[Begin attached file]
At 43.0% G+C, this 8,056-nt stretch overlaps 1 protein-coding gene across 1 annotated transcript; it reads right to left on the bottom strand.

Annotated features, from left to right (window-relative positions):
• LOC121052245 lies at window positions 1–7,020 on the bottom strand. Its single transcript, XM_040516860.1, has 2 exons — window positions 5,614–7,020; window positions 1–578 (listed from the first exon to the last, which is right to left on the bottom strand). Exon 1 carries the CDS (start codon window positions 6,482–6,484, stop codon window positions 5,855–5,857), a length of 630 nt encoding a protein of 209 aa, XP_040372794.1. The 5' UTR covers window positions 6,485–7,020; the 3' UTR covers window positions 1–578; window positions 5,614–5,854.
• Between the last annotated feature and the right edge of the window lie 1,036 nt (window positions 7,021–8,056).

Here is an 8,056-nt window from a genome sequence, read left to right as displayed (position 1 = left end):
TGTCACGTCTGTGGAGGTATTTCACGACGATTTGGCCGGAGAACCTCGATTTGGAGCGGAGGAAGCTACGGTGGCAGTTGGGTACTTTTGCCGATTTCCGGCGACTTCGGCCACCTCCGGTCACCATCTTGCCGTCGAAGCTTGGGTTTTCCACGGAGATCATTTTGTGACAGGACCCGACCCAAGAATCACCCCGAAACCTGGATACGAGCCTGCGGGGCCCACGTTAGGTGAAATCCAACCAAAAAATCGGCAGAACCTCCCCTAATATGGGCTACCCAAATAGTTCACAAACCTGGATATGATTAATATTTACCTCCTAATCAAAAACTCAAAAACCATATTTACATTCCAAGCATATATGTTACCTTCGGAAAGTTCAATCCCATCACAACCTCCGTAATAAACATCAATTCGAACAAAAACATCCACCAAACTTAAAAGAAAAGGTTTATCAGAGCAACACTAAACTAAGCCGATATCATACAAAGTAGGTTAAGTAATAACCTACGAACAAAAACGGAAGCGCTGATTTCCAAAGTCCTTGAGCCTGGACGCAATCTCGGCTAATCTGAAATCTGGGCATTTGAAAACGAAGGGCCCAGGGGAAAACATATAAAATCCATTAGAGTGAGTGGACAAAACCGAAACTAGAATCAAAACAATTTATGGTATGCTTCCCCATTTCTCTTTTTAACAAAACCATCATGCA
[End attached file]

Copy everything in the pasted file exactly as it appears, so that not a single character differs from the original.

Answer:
At 43.0% G+C, this 8,056-nt stretch overlaps 1 protein-coding gene across 1 annotated transcript; it reads right to left on the bottom strand.

Annotated features, from left to right (window-relative positions):
• LOC121052245 lies at window positions 1–7,020 on the bottom strand. Its single transcript, XM_040516860.1, has 2 exons — window positions 5,614–7,020; window positions 1–578 (listed from the first exon to the last, which is right to left on the bottom strand). Exon 1 carries the CDS (start codon window positions 6,482–6,484, stop codon window positions 5,855–5,857), a length of 630 nt encoding a protein of 209 aa, XP_040372794.1. The 5' UTR covers window positions 6,485–7,020; the 3' UTR covers window positions 1–578; window positions 5,614–5,854.
• Between the last annotated feature and the right edge of the window lie 1,036 nt (window positions 7,021–8,056).

Here is an 8,056-nt window from a genome sequence, read left to right as displayed (position 1 = left end):
TGTCACGTCTGTGGAGGTATTTCACGACGATTTGGCCGGAGAACCTCGATTTGGAGCGGAGGAAGCTACGGTGGCAGTTGGGTACTTTTGCCGATTTCCGGCGACTTCGGCCACCTCCGGTCACCATCTTGCCGTCGAAGCTTGGGTTTTCCACGGAGATCATTTTGTGACAGGACCCGACCCAAGAATCACCCCGAAACCTGGATACGAGCCTGCGGGGCCCACGTTAGGTGAAATCCAACCAAAAAATCGGCAGAACCTCCCCTAATATGGGCTACCCAAATAGTTCACAAACCTGGATATGATTAATATTTACCTCCTAATCAAAAACTCAAAAACCATATTTACATTCCAAGCATATATGTTACCTTCGGAAAGTTCAATCCCATCACAACCTCCGTAATAAACATCAATTCGAACAAAAACATCCACCAAACTTAAAAGAAAAGGTTTATCAGAGCAACACTAAACTAAGCCGATATCATACAAAGTAGGTTAAGTAATAACCTACGAACAAAAACGGAAGCGCTGATTTCCAAAGTCCTTGAGCCTGGACGCAATCTCGGCTAATCTGAAATCTGGGCATTTGAAAACGAAGGGCCCAGGGGAAAACATATAAAATCCATTAGAGTGAGTGGACAAAACCGAAACTAGAATCAAAACAATTTATGGTATGCTTCCCCATTTCTCTTTTTAACAAAACCATCATGCA